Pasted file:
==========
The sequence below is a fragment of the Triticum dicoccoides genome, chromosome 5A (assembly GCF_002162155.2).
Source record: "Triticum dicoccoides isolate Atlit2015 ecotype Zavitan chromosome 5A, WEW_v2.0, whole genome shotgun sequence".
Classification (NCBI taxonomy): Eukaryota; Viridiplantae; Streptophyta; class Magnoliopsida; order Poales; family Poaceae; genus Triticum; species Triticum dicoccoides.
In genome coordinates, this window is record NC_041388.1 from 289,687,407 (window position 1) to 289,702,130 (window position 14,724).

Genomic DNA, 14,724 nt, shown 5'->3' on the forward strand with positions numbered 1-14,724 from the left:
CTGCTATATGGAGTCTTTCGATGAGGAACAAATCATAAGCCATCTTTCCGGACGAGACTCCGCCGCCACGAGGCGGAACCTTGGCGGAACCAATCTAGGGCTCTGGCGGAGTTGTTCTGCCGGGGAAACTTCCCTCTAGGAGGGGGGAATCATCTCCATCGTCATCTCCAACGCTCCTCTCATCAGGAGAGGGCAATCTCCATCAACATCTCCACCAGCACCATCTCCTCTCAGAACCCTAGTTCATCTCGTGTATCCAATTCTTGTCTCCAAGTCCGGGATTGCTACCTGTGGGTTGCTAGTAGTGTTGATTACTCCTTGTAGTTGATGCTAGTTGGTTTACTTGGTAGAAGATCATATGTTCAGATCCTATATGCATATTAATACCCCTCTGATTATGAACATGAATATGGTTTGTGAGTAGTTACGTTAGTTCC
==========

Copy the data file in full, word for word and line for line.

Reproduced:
The sequence below is a fragment of the Triticum dicoccoides genome, chromosome 5A (assembly GCF_002162155.2).
Source record: "Triticum dicoccoides isolate Atlit2015 ecotype Zavitan chromosome 5A, WEW_v2.0, whole genome shotgun sequence".
Classification (NCBI taxonomy): Eukaryota; Viridiplantae; Streptophyta; class Magnoliopsida; order Poales; family Poaceae; genus Triticum; species Triticum dicoccoides.
In genome coordinates, this window is record NC_041388.1 from 289,687,407 (window position 1) to 289,702,130 (window position 14,724).

Genomic DNA, 14,724 nt, shown 5'->3' on the forward strand with positions numbered 1-14,724 from the left:
CTGCTATATGGAGTCTTTCGATGAGGAACAAATCATAAGCCATCTTTCCGGACGAGACTCCGCCGCCACGAGGCGGAACCTTGGCGGAACCAATCTAGGGCTCTGGCGGAGTTGTTCTGCCGGGGAAACTTCCCTCTAGGAGGGGGGAATCATCTCCATCGTCATCTCCAACGCTCCTCTCATCAGGAGAGGGCAATCTCCATCAACATCTCCACCAGCACCATCTCCTCTCAGAACCCTAGTTCATCTCGTGTATCCAATTCTTGTCTCCAAGTCCGGGATTGCTACCTGTGGGTTGCTAGTAGTGTTGATTACTCCTTGTAGTTGATGCTAGTTGGTTTACTTGGTAGAAGATCATATGTTCAGATCCTATATGCATATTAATACCCCTCTGATTATGAACATGAATATGGTTTGTGAGTAGTTACGTTAGTTCC